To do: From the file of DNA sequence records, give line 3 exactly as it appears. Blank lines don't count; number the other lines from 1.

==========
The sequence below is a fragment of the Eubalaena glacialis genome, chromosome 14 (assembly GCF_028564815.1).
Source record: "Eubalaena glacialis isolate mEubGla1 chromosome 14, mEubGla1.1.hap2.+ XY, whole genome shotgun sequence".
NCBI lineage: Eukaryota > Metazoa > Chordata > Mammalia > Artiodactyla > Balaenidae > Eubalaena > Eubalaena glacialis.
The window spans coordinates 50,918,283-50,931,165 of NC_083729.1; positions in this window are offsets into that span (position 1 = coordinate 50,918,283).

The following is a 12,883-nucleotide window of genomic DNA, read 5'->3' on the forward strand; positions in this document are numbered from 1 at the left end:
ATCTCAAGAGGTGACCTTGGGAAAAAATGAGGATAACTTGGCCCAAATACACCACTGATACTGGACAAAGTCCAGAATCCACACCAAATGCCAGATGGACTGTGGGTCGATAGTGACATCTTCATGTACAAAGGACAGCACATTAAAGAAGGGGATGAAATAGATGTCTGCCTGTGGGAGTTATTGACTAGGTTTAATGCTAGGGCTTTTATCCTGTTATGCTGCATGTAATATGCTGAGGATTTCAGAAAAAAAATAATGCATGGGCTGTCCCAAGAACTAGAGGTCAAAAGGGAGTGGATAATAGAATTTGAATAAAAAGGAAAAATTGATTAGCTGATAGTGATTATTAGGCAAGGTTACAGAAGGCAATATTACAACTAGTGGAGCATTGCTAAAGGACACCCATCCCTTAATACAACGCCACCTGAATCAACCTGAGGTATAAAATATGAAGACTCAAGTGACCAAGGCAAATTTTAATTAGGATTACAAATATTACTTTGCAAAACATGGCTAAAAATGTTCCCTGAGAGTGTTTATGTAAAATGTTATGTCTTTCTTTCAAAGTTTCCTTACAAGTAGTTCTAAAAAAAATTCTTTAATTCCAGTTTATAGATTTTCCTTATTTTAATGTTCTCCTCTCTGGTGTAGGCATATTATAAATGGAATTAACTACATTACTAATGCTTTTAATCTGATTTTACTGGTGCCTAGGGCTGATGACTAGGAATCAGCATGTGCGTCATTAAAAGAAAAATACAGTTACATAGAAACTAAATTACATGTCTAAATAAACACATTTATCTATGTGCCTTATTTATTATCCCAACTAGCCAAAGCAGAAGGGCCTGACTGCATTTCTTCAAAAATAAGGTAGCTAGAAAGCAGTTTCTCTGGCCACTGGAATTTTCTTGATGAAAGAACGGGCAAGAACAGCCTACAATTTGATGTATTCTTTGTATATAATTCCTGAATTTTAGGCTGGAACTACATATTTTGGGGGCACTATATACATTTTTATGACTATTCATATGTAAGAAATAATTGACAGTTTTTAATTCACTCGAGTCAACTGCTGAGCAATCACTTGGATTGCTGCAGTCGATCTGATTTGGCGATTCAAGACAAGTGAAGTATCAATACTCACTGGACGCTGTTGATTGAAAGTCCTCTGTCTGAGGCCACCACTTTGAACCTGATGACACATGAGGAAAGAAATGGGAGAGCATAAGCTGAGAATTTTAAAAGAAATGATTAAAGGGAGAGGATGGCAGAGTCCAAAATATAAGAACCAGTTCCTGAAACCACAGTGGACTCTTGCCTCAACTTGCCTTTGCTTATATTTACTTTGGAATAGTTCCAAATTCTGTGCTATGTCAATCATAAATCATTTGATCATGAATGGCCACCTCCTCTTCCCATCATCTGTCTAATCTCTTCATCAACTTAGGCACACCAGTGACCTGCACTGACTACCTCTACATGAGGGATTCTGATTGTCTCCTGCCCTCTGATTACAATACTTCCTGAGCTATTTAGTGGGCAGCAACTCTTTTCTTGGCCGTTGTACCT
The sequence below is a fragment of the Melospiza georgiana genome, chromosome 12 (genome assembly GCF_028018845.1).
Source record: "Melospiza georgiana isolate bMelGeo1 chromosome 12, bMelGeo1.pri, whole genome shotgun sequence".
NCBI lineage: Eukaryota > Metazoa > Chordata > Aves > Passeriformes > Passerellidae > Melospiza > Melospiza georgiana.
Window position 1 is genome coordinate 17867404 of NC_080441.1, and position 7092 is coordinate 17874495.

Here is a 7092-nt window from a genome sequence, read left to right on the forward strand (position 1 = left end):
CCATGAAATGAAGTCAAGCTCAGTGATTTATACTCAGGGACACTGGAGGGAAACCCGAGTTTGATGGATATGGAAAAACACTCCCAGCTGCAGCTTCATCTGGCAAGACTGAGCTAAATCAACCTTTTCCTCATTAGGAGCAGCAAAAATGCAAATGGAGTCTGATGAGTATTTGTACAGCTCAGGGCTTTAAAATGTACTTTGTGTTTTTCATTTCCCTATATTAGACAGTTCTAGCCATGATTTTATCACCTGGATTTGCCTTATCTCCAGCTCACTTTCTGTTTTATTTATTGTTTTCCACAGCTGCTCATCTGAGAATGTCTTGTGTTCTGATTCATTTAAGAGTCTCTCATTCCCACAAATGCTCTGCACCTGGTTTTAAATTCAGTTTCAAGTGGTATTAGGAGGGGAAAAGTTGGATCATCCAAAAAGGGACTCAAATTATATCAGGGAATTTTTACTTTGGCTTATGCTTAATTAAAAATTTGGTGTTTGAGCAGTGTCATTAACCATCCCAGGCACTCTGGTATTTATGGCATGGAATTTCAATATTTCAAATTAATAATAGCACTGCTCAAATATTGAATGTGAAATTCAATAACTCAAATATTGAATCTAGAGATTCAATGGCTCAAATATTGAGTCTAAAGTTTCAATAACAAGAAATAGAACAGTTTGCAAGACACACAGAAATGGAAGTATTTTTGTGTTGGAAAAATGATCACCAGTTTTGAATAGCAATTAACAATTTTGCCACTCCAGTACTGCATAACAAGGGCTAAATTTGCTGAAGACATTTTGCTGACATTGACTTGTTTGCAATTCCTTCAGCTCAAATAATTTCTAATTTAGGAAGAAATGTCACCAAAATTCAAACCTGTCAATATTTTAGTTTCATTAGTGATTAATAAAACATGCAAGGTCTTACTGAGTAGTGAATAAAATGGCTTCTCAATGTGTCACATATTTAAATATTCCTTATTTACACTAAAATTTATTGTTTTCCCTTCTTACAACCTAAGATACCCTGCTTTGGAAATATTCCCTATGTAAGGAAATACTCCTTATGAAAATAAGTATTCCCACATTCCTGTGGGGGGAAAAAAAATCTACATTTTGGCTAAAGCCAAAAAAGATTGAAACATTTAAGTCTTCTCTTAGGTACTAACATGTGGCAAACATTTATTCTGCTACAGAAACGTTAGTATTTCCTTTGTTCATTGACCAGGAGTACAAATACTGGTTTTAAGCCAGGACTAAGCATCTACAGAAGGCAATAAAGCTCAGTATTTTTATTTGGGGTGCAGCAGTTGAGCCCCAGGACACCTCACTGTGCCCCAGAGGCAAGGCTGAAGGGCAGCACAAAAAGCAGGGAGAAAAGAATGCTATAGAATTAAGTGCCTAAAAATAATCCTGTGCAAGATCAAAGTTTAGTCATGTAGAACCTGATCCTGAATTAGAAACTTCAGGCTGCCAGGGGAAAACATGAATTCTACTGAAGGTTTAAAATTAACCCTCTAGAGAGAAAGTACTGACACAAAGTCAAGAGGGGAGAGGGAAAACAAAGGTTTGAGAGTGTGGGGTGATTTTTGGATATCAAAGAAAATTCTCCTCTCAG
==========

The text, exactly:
NCBI lineage: Eukaryota > Metazoa > Chordata > Mammalia > Artiodactyla > Balaenidae > Eubalaena > Eubalaena glacialis.